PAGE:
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‘European army is inevitable’ – German defense commissioner

Germany’s parliamentary defense commissioner, Hans-Peter Bartels, has renewed calls for a joint EU army amid concerns about the reliability of the NATO alliance and disorganization and fragmentation of national defense structures.

Speaking to the German Press Agency on Monday, Hans-Peter Bartels, the Germany Parliamentary Commissioner for the Armed Forces, called on the 28-nation bloc’s militaries to unite into a single armed force.

“We are currently disorganized, technically fragmented and duplicate structures unnecessarily,” Bartels said, as quoted by the Telegraph. “We do not want to go down the solitary national path anymore. Not in Germany, not in the Netherlands, not in the Czech Republic and not in Italy.”

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“In the end, there will be a European army,” he stated.

Since around 2013, Germany has been overseeing efforts towards closer EU defense integration through the Framework Nations Concept, through which it plans to share troops and capabilities with other European countries. Two Dutch brigades have already been integrated into the Bundeswehr’s Rapid Response Forces Division and 1st Armored Division, and there are also plans for Czech and Romanian forces to do the same.

In March, the European Union also announced the opening of a “joint military headquarters.” However, the center employs a mere 30 staff and its remit only extends to training missions in Mali, Somalia and the Central African Republic. EU Foreign Affairs Minister Federica Mogherini said that the joint military headquarters was “not a European army,” and that NATO would remain Europe’s go-to organization for defense and security.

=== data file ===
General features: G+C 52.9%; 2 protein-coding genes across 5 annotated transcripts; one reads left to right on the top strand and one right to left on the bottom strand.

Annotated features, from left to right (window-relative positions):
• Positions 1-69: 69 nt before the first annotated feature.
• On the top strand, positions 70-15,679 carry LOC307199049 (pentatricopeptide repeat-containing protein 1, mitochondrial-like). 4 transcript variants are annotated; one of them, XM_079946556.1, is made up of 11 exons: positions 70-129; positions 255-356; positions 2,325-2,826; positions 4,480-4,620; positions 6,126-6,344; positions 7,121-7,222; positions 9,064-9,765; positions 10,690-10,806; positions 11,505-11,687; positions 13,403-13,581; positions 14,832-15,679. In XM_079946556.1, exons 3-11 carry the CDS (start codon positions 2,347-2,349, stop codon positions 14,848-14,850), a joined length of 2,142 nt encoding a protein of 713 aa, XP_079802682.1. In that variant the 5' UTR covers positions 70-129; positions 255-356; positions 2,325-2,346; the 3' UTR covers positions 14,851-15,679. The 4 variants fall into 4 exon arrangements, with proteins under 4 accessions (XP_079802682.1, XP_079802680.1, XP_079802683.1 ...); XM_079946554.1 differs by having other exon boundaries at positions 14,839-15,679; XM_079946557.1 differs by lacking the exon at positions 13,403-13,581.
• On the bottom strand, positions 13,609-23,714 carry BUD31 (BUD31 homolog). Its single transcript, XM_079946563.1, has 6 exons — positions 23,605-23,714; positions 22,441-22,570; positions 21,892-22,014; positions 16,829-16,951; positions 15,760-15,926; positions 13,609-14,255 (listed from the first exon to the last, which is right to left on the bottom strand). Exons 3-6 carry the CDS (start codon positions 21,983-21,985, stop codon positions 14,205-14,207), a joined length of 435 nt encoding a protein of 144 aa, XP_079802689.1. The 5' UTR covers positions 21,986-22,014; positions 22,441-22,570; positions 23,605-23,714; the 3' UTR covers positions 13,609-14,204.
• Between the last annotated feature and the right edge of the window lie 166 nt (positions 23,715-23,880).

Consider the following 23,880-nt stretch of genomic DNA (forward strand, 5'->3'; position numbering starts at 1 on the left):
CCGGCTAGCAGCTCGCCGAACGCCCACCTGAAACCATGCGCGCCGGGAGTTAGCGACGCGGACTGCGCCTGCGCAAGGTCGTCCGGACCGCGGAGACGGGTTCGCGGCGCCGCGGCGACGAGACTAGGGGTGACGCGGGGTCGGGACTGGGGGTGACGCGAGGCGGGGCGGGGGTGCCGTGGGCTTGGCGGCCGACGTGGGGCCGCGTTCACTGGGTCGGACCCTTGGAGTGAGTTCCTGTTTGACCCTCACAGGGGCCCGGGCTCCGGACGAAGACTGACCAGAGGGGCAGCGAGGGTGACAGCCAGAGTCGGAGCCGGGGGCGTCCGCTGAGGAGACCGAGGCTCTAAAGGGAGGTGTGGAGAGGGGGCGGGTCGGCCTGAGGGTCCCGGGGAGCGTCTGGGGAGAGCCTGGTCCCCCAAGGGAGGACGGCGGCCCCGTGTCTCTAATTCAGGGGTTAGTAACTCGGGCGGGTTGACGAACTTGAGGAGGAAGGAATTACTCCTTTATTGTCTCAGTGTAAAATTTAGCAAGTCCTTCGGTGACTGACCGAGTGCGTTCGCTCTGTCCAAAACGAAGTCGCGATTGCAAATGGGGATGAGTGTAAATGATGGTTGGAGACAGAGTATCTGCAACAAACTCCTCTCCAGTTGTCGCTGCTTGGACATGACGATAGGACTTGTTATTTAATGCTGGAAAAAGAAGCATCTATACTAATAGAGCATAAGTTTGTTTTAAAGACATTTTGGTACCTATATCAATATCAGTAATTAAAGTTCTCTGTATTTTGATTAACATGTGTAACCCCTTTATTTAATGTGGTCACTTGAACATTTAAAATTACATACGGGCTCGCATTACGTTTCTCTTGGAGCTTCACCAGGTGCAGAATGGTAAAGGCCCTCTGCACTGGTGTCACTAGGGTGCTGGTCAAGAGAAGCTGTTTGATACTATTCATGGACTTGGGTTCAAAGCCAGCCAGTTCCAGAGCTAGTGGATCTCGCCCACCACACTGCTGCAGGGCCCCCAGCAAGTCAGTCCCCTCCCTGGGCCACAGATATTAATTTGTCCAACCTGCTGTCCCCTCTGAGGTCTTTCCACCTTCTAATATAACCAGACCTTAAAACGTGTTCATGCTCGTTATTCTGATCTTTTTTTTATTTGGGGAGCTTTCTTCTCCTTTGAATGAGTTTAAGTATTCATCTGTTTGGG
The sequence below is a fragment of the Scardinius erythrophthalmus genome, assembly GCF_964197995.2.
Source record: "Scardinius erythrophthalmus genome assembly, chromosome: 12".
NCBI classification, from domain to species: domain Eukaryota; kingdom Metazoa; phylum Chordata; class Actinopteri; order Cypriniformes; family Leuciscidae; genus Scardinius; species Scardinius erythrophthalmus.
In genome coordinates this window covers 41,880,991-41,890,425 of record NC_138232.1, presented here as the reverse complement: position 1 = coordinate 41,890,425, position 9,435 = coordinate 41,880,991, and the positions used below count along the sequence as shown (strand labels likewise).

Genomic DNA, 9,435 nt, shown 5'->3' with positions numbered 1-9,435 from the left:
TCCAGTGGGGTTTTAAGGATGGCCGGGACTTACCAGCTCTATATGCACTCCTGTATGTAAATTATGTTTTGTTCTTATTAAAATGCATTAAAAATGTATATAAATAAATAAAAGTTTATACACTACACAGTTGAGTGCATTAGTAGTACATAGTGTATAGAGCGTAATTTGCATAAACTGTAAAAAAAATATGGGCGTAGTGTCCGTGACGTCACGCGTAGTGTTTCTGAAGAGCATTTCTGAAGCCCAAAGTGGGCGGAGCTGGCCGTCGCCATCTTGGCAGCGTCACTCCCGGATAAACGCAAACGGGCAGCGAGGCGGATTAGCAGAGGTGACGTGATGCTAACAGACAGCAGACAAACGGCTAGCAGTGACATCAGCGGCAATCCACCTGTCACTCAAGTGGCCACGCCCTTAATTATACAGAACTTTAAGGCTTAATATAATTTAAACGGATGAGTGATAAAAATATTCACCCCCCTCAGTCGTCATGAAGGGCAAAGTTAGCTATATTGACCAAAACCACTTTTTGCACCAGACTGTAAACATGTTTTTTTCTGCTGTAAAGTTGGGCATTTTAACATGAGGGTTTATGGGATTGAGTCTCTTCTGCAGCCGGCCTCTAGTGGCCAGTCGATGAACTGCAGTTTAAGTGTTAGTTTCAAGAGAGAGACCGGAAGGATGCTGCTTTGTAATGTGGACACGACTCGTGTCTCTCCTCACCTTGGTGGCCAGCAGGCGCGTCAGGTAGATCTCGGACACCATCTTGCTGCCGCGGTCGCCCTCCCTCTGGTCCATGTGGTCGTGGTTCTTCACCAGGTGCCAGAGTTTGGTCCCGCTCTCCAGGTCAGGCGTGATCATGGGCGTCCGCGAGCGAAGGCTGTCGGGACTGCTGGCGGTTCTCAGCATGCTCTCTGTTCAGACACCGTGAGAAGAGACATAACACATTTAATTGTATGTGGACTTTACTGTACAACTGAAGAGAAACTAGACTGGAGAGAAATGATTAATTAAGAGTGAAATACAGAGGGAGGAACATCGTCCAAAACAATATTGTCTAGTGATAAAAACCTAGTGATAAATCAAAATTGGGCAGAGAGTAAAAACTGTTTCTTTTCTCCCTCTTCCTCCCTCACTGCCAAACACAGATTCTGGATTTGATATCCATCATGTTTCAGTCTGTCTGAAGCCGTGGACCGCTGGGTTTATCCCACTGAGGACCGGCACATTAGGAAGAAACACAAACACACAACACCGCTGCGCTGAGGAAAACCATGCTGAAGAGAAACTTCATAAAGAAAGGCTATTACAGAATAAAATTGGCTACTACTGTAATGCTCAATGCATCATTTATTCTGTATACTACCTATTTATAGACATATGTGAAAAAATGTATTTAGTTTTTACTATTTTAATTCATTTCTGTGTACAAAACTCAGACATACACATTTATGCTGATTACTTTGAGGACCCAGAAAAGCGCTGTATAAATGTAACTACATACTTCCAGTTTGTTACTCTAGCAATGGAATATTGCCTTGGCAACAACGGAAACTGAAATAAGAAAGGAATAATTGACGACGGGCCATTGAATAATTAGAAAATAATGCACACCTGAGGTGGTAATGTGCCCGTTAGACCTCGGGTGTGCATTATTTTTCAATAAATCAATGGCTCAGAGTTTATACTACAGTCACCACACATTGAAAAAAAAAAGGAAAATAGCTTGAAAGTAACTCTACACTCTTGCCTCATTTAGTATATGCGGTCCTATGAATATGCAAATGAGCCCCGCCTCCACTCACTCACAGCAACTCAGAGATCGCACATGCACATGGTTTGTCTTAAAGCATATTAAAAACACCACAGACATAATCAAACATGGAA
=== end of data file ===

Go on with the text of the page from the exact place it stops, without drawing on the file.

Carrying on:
Aside from Bartels, the concept of a European army has also been put forward by other figures in the EU establishment including the President of the European Commission, Jean-Claude Juncker, who told the newspaper Die Welt in 2015 that “a common European army would convey a clear message to Russia that we are serious about defending our European values.”

There has been more talk of greater Europe defense integration, repeatedly opposed by Britain but supported by Germany and France, in the wake of Donald Trump’s remarks about NATO being “obsolete.” The US president had complained that some of America’s allies are not paying enough money towards their own defense. In May, German Chancellor Angela Merkel proclaimed that Europe can no longer depend on its allies in Britain and the United States and that “we Europeans truly have to take our fate into our own hands.”

The Europeans are currently debating which form of military integration the EU states would choose to proceed with, after last November the EU Parliament passed a resolution paving the way for the creation of a defense union. The resolution envisions dedicating 2 percent of member nations’ GDP to defense, as well as establishing EU multinational forces to allow the bloc to act in any situation in which “NATO is unwilling to.”

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Currently, the EU is considering three scenarios of integration.

The “Security and Defence Cooperation” scenario would see member states voluntary contribute to the rising challenges on a case-by-case basis.

The “Shared Security and Defence” scenario entails member states solidifying their defenses by contributing to a pool of financial and operational assets.

The last option, the “Common Defence and Security” scenario, would see the creation a common EU defense policy based on Article 42 of the EU Treaty.

In the meantime, the European Commission is stepping up the financing of the defense sector. Earlier this month, Brussels launched the European Defence Fund, which seeks to generate over €5 billion per year after 2020 to develop and procure new military technologies.

Source: other

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